Today's baby boomers are at the forefront of the biggest intergenerational wealth transfer in history, and it's going to have a big impact in the Phoenix area.
As that generation, born between 1946 and 1964, ages, many will be transferring a lifetime of accumulated wealth to their children. And finger pointing and family disputes can arise when people have question marks about their future.
That notion is especially true when a loved one passes away without a financial plan of exactly where they want their money to go - an issue that can be avoided, according to Jason Miller of BMO Wealth Management in Scottsdale.
Mr. Miller, managing director at BMO Wealth Management in Scottsdale, said he’s seen a trend where baby boomers are passing away and leaving wealth to their children who might not necessarily know what steps to take next.
“You see the good, the bad and the ugly that comes along with that,” Mr. Miller said.
In the coming years, it’s estimated that more than $68 trillion will transfer from baby boomers to their children as part of one of the largest wealth transfers in history. The Valley could be primed for some of those transfers with large populations of retired baby boomers now living in areas such as Sun City, Sun City West and Surprise.
Roughly 695,000 people in the Valley are age 65 and older, with many being baby boomers. Even more are younger, with the age range stretching back to those currently between ages 57 and 74. It means estate planners will be busy in the coming years.
With such a large baby boomer population, local estates and inheritances could be tied up in probate court in a process that could last years, if the proper steps aren’t followed, Mr. Miller said.
“That’s precisely what we want to avoid,” Mr. Miller said. “Settling an estate is complex. There are a lot of moving parts. People don’t do that as a profession. They can’t be expected to settle an estate properly.”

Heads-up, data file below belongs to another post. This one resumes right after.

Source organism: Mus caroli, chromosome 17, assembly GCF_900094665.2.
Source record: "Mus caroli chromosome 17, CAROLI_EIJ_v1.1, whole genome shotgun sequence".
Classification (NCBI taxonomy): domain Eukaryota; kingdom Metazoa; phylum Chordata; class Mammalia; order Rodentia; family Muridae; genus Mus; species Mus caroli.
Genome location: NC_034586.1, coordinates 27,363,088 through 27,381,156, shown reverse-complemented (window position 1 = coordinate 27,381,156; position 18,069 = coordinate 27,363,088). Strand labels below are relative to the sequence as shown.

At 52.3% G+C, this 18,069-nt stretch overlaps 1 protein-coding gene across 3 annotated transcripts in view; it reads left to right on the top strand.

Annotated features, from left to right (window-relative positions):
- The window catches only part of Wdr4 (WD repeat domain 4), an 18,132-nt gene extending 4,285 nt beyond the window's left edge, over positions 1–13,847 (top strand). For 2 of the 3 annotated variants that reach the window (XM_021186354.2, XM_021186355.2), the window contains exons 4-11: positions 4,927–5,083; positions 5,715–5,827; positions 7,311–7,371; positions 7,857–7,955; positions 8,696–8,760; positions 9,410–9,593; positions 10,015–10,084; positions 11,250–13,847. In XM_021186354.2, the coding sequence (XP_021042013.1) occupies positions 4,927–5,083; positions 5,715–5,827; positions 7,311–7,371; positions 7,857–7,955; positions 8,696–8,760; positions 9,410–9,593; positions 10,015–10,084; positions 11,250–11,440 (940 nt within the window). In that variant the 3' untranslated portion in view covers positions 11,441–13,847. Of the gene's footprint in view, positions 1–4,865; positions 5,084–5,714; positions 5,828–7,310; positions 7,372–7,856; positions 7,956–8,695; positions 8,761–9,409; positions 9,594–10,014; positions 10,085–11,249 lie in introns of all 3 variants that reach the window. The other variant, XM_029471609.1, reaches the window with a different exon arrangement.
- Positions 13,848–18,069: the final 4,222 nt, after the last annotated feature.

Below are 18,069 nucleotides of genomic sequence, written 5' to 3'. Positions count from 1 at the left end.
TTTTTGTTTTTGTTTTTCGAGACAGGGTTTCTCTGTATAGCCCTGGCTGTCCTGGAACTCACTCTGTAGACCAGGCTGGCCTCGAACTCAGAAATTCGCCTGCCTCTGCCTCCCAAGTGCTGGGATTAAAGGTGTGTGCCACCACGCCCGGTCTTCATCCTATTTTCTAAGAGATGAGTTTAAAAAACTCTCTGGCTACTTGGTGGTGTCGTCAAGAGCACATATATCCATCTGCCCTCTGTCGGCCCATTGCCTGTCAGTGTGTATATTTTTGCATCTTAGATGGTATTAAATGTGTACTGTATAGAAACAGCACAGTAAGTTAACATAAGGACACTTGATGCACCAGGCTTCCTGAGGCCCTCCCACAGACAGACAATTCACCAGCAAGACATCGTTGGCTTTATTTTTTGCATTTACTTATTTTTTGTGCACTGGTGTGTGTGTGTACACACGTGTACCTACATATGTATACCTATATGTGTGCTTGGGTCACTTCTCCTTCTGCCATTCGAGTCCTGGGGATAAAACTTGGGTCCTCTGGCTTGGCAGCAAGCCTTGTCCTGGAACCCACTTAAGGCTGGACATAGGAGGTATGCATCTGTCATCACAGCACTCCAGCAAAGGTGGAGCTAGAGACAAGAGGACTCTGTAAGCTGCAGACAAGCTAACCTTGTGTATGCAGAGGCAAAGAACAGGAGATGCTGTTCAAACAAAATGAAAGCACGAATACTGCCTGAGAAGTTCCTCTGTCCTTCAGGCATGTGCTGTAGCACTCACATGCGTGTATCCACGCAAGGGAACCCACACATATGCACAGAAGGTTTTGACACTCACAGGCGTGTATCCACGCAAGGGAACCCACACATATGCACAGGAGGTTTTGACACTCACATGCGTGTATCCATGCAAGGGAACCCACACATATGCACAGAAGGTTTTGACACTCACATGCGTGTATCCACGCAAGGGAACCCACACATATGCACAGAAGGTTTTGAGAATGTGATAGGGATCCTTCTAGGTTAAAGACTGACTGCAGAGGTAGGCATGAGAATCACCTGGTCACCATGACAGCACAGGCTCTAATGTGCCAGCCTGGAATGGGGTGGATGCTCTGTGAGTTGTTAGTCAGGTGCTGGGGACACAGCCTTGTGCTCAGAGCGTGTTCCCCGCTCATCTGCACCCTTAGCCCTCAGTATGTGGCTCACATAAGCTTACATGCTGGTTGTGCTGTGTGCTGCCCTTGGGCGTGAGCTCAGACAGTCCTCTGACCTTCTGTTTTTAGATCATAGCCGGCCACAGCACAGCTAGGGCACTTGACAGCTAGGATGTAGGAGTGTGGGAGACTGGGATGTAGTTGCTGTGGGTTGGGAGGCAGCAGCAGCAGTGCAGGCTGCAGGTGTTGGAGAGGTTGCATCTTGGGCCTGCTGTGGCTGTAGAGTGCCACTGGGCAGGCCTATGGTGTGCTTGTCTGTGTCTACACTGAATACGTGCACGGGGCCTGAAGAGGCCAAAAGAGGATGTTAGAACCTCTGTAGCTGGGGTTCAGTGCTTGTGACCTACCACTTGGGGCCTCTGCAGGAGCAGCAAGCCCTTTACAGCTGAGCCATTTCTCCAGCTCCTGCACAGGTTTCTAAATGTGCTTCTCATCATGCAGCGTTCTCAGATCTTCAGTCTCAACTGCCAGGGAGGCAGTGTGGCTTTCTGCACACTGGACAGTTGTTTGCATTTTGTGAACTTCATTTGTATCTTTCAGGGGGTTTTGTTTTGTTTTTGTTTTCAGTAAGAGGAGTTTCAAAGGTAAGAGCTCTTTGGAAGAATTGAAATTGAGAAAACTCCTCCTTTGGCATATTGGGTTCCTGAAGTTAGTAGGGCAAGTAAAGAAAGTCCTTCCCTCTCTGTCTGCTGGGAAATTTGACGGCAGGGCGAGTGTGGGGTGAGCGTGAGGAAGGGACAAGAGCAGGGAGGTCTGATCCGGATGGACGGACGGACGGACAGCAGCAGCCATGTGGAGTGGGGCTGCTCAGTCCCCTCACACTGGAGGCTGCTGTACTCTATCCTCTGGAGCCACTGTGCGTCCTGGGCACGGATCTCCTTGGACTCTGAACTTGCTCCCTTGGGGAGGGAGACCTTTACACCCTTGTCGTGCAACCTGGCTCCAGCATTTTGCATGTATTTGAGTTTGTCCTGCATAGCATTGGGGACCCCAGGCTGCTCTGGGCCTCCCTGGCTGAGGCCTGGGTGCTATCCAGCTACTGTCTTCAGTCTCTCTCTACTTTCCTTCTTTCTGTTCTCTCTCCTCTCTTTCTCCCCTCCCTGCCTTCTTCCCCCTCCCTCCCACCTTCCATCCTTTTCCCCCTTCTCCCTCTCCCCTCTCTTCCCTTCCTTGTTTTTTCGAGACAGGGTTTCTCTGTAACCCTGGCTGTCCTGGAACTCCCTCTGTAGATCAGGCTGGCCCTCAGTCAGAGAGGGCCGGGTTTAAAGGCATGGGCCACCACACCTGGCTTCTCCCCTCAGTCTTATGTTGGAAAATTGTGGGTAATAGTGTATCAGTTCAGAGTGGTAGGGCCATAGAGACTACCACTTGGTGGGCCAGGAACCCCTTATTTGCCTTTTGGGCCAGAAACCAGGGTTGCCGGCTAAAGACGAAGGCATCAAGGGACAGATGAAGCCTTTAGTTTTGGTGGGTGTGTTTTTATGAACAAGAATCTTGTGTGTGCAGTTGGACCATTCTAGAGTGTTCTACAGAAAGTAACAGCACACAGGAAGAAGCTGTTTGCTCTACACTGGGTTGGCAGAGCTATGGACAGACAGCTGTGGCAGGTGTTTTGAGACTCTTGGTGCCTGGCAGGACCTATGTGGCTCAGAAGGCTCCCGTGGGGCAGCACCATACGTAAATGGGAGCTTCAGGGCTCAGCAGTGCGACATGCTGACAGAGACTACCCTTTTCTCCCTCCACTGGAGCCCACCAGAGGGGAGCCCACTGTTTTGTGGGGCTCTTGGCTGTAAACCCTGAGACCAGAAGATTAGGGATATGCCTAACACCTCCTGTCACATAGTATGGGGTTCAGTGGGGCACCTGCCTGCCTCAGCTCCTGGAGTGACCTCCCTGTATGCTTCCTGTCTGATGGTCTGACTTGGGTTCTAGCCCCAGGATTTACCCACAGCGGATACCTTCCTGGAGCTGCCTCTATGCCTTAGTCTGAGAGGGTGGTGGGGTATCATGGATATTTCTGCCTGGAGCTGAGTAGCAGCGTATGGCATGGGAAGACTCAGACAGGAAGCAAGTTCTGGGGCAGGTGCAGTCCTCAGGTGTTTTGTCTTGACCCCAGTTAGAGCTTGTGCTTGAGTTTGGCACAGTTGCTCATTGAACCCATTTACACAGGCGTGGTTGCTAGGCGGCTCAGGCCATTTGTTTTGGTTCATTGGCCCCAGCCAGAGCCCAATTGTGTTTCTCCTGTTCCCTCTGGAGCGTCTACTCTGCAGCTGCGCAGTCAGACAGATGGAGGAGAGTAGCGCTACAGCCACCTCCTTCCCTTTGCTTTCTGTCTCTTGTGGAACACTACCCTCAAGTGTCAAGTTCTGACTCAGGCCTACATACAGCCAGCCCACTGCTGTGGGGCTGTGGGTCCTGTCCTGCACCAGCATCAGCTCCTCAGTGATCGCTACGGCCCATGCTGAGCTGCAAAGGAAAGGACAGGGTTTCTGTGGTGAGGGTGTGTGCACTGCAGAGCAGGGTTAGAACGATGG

According to Forbes, Millennials and those in Generation X will inherit trillions by 2030 - one of the greatest wealth transfers in history.
“The difference between the millionaires of the early 1980s and the ones being created today is that many of them stand to inherit even more wealth from their baby boomer parents, who are considered the wealthiest generation in history,” the article said.
A report by professional services firm Deloitte found that net worth in the U.S. will grow from $72 trillion overall in 2015 to more than $120 trillion by 2030. Baby boomers, one of the largest generations ever in the U.S., will still hold about 44.5% of that wealth at that time.
However, a sizable portion of that wealth will be passed to Gen Xers, those people born between 1965 and 1980, whose share of the national wealth will increase from 14% in 2015 to 31% by 2030, according to the Deloitte report
Mr. Miller said most beneficiaries don’t realize the liability involved with wealth transfer. Executors of wills might have to deal with everything from the inventory of assets to figuring out different laws for different states.
“(Being named an executor) feels like an honor at the time,” Mr. Miller said. “In reality, it can be a burden.”
The managing director said simple personal effects to millions of dollars of inheritance can raise tensions between siblings and other family members after a death in the family.
“Emotions can run high,” Mr. Miller said. “It’s difficult. Ideally, you wouldn’t want the process to effect family relationships. Unfortunately, it can.”
Mr. Miller recommends getting ahead and doing research about what options are out there well before a family member passes away. Then, clients can have a common set of expectations when something unexpected happens.
Jeff Katz, owner at Sun Cities Financial Group, said the beneficiary should develop a plan based on what their financial goals happen to be.
He said CDs of different types can be an option for people wanting to grow their money.
"They should have a plan to meet that goal with safety in mind," Mr. Katz said.
In the meantime, Mr. Katz said, consistent saving habits will help if a wealth transfer happens down the road. He stressed the importance of paying yourself first.
"When you are in your working career, put that money away first," Katz said. "You are paying yourself first. Then, you pay your bills."
Mr. Miller said in some cases, BMO can work with families for generations to help plan for the future.
“The last thing that you want to do is to be caught off guard.”